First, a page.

Advancements in building technologies have produced both lighter-weight materials that help reduce initial construction costs and the ability to create tighter building envelopes, which can lower lifetime energy costs. As beneficial as these overall savings are, using such technologies poses the potential for moisture damage and associated costs down the road.
Fortunately, the right combination of building technologies, products and installation techniques can net the benefits of efficiency and economics while also protecting against moisture damage.
Your First Defense Against Moisture
Moisture or water vapor moves in and out of a building with air currents, by diffusion through the building’s materials and through heat transfer. A building’s first line of defense is its exterior wall.
Here, masonry is a good choice for moisture control – as long as it is installed in such a way as to both prevent the infiltration of water, and direct any water that does penetrate down the exterior cavity of the building.
Different masonry types will require different installation and moisture-management techniques, but in general the National Concrete Masonry Association (NCMA) recommends the use of: ashing and counter ashing, weeps, vents, sealants, water repellants, post-applied surface treatments, vapor retarders and crack control measures. The association also points to redundancy of components so the wall will remain water tight even if one of the systems fails.
Strategies to Improve Moisture Management
One way to reduce the number of steps and materials necessary to achieve moisture control is for designers and builders to consider using properly-detailed single-wythe walls. These eliminate the need for a cavity wall as backup. Most contain an integral water repellant (IWR), drainable cores and an interior face shell. Used with ashing and weeps and a post-applied water repellant, they can keep moisture out of the interior envelope.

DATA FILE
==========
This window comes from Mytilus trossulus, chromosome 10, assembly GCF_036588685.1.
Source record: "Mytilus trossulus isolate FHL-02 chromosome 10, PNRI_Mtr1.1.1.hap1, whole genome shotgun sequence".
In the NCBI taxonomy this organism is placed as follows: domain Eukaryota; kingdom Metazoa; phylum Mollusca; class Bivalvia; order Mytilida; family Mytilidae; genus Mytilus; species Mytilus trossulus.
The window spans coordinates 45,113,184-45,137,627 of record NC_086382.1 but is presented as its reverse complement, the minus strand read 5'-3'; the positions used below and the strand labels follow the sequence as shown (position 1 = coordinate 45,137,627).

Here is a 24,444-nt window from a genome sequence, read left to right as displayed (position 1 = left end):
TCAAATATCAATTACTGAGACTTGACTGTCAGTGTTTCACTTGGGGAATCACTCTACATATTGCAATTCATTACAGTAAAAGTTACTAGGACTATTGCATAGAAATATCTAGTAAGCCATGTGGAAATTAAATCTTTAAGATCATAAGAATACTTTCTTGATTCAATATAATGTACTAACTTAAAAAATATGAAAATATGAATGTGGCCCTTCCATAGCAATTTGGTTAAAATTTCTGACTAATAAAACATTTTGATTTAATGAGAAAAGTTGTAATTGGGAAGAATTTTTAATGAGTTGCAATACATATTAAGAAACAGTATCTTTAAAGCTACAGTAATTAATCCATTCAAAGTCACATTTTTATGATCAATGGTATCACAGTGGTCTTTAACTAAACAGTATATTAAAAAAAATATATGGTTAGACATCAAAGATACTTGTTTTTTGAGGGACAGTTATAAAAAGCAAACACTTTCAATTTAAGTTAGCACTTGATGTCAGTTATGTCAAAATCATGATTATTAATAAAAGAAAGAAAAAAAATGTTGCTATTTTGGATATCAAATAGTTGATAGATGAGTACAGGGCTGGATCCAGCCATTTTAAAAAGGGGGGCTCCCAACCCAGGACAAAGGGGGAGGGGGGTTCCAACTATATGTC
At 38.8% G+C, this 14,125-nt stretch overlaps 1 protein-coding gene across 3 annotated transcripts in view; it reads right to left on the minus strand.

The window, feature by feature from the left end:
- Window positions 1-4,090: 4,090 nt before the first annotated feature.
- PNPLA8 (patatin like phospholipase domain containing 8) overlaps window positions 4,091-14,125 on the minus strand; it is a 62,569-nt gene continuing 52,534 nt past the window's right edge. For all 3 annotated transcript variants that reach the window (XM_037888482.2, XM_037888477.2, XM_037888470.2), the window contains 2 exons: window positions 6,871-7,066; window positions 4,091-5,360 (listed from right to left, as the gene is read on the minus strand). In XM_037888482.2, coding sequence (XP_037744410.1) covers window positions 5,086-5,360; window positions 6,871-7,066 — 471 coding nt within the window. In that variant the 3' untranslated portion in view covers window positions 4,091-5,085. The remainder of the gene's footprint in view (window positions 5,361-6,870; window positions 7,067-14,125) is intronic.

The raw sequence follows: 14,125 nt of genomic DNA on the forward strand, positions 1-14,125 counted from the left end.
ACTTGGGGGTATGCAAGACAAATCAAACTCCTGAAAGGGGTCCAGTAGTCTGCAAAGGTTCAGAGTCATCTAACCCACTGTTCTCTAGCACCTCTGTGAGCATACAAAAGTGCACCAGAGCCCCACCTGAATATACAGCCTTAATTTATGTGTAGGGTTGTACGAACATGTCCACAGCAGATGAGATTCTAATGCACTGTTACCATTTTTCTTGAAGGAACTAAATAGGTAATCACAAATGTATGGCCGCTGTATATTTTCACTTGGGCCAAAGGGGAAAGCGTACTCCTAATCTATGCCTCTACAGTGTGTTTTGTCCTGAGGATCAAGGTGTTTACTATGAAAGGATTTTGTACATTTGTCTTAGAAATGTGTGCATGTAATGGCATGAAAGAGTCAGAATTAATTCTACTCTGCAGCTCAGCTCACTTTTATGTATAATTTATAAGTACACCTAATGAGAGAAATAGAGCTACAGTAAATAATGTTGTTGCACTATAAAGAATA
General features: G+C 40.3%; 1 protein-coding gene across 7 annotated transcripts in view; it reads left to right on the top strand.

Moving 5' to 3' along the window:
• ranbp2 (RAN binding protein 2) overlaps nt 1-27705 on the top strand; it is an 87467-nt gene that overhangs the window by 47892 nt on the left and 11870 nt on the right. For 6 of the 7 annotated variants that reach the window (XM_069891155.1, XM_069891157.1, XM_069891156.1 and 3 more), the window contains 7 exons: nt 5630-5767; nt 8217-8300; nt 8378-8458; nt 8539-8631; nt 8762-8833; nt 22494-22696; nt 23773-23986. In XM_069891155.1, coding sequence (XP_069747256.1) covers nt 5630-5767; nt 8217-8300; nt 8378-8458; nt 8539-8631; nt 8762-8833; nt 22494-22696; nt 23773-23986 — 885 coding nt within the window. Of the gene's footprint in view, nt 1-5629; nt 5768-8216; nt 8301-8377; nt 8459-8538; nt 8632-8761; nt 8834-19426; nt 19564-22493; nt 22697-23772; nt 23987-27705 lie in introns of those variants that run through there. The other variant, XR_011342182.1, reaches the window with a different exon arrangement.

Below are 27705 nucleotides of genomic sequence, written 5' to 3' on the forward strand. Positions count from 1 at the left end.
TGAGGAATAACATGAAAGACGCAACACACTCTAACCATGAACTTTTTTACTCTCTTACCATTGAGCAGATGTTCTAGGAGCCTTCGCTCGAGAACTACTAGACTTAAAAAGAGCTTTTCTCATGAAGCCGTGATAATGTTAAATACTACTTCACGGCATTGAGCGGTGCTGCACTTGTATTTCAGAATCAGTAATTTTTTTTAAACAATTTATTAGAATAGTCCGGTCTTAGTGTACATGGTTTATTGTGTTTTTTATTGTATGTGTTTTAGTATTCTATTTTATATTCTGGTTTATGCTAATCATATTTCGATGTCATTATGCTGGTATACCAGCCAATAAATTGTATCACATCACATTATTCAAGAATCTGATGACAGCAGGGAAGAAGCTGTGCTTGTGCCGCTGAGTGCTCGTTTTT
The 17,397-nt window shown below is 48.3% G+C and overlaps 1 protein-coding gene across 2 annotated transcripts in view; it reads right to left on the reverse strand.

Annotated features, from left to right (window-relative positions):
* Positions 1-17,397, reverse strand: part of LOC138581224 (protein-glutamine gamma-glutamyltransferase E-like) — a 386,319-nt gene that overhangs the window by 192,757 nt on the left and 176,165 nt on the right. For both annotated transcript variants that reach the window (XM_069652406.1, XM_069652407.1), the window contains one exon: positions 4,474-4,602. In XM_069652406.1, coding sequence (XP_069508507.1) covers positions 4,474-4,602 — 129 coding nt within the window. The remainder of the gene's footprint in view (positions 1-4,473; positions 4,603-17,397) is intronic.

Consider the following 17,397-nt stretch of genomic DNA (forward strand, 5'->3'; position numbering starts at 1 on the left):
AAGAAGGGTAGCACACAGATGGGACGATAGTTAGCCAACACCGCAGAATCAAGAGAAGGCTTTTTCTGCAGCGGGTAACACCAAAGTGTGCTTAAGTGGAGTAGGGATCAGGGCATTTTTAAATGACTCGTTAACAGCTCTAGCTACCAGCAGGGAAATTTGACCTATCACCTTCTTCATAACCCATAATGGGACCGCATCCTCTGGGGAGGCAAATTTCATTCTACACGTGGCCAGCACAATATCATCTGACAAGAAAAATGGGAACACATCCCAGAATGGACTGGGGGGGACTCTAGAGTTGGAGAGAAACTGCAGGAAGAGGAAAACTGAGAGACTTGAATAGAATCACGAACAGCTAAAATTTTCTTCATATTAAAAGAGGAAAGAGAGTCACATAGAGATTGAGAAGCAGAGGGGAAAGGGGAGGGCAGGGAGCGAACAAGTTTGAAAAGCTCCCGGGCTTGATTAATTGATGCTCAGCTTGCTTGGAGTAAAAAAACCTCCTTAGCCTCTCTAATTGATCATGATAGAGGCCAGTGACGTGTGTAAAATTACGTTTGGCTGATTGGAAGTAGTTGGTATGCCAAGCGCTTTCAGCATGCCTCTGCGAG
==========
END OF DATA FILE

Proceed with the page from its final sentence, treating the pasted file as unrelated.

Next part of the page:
Another way to install masonry while incorporating redundant moisture management strategies is to use complete masonry systems. These combine structures that more easily transport water vapor to minimize mold, mildew and potential structural damage and incorporate stainless steel ties that won’t rust or corrode and drainage channels that send water down and away from the building. These systems also may be easier to install because of the combination of many products in one.
Finishing the Job with Repellants and Ventilation
Water repellants, which are added to both manufactured stone veneers and mortar, are another high-performance solution for controlling moisture. A complete moisture management solution should include the final step of sealing after the building’s completion.
Also important is the use of a proper ventilation system and avoidance of materials that aid in the growth of bacteria and mold, such as organic and paper-based products and wall-to-wall carpeting.
By using systems that combine water-resistant materials and technology to direct moisture down and away from the building, architects can help safeguard their clients’ investments — and health — from the damaging effects of moisture. Learn more about moisture management in our free guide, Controlling Moisture in Masonry.